Academic journal article Style

Complicity in the Age of Innocence

Academic journal article Style

Complicity in the Age of Innocence

Article excerpt


Sir Joshua Reynolds (1723-92), the son of a clergyman schoolteacher, was raised in a large family of modest income. Through talent, ambition, and agreeableness, Reynolds became a grandly successful portrait painter, knighted by the King, elected President of the Royal Academy. Late in his life, as a childless bachelor, he found himself increasingly drawn to children, and he produced several portraits of young people marked by an idealized, almost reverential air. Among these was "The Age of Innocence" (1788), a fetching portrait of a young girl (fig. 1); Derek Hudson, an art historian, believes she may have been the daughter of his favorite niece (201-02). This painting is both touching and cloying. As Hudson notes:

To modern taste Reynolds's children may seem too consistently sweet. Even his London street urchins, so tired that they fell asleep while they posed for him, were idealized by that radiant vision, their rags and poverty refined away. The President of the Royal Academy banished his Whig principles from the painting-room. (150-51) (1)

Thus, enjoyment of "The Age of Innocence" requires that viewers be complicitous with Reynolds in his idealization of childish purity and banish from their mind any knowledge either of juvenile guile or of the brutalities of British class society.

I. The Novel

Edith Wharton began writing The Age of Innocence in 1919, shortly after the close of WWI, whose horrors she had observed closely because she had been living in exile from America in Paris since 1910. She set the novel in the New York of the 1870s, the time of her own youth, when her aristocratic family had returned to New York City after an absence of some years traveling in Europe.

Her story centers on Newland Archer, a gentleman lawyer from one of the best families in Old New York society, who is engaged to marry May Welland, a gracious, beautiful, seemingly naive young woman of his set. May's cousin, Ellen Olenska, returns to New York, fleeing her marriage to a dissolute Polish count, and while she is supported by her family, she is initially rejected by society. In solidarity with his future in-laws, Newland is instrumental in getting the Countess accepted into the appropriate circles, and he becomes her confidante and protector and her lawyer. Under pressure from her family, he advises her not to divorce the Count because of the scandal that may ensue, and although she intends never to return to her husband, she reluctantly agrees. But Ellen is everything that May is not--worldly, passionate, out-spoken, intellectual, artistic--and Newland falls in love with her. Learning of the efforts that Newland has made on her behalf, and seeing in him all the nobility and integrity so lacking in her European marriage, Ellen is equally entranced, but insists that her love is contingent upon their behaving honorably. So Newland goes through with his marriage to May and settles into it with a mixture of complacency and frustration until circumstances bring him back together with Ellen. The two plan an illicit rendezvous, but Ellen breaks it off and abruptly announces her intention to return to Europe. On Ellen's last night in the States, May gives a lavish farewell banquet for her cousin. After the guests have departed, Archer discovers that he has vastly underestimated his wife: May has been cognizant of his passion for Ellen, and she has deftly engineered her rival's departure by confiding in Ellen--prematurely, though her intuition proves true--that she is pregnant. Thereafter, Archer and May raise three children in a placid household, and Newland engages in philanthropy and social service. After May's death, when he is 57, Archer has the opportunity to see Ellen and rekindle their romance, but al though he knows he has missed "the flower of life," he prefers to leave Ellen as a memory or fantasy and hold fast to the precepts of his "old-fashioned" life.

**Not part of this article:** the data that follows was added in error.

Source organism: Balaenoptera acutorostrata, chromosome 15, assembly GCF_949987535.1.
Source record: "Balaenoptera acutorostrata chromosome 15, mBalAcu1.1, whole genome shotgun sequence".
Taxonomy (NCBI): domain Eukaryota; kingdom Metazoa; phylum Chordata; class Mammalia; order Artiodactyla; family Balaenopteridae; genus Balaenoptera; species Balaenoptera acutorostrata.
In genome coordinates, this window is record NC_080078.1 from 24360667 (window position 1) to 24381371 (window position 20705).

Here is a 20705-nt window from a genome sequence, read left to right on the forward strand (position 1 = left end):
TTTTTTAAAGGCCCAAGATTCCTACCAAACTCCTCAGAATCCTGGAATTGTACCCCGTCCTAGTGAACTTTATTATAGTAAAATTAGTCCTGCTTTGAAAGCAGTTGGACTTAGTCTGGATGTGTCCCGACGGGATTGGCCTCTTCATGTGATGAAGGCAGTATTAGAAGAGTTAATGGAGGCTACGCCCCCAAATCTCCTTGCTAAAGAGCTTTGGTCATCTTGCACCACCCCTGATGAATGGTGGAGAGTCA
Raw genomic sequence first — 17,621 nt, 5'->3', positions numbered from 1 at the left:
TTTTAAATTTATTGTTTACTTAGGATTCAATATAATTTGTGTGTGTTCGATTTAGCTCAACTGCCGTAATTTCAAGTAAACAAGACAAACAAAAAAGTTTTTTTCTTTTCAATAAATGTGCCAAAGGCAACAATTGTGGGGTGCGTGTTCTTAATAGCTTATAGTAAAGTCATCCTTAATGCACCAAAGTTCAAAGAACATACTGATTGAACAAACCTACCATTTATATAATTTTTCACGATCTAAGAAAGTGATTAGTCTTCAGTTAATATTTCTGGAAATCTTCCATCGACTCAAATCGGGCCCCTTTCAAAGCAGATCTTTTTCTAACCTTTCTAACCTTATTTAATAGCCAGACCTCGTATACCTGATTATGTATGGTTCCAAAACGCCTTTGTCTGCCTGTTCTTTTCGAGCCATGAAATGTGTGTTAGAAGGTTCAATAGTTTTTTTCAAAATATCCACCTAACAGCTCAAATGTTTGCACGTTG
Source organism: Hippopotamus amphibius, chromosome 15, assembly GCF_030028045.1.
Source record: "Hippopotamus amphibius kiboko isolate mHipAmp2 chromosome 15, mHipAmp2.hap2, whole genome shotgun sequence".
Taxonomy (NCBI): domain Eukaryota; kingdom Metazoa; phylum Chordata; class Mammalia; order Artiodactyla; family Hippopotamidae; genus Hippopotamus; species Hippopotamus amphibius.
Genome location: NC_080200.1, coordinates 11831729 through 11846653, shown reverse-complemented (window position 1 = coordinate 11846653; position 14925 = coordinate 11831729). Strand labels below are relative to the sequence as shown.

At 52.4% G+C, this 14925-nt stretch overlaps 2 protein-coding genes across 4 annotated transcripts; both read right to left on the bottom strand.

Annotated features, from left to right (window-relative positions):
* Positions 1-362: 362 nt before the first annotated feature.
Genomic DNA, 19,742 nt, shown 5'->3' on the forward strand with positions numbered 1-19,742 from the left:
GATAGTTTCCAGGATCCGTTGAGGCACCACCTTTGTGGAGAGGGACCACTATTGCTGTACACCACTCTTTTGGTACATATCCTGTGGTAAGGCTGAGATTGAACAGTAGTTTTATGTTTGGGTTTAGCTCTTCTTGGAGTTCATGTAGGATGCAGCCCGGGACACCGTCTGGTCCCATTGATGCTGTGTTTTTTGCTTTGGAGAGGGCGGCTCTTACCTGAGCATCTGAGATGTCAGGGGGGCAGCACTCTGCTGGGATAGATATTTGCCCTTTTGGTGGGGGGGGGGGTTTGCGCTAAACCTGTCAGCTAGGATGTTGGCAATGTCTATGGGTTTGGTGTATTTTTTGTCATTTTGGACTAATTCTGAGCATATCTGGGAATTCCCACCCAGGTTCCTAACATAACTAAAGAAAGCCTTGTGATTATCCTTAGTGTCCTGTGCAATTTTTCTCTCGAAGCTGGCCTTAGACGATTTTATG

Wharton's handling of this material is rich with allusion and ambiguity. …

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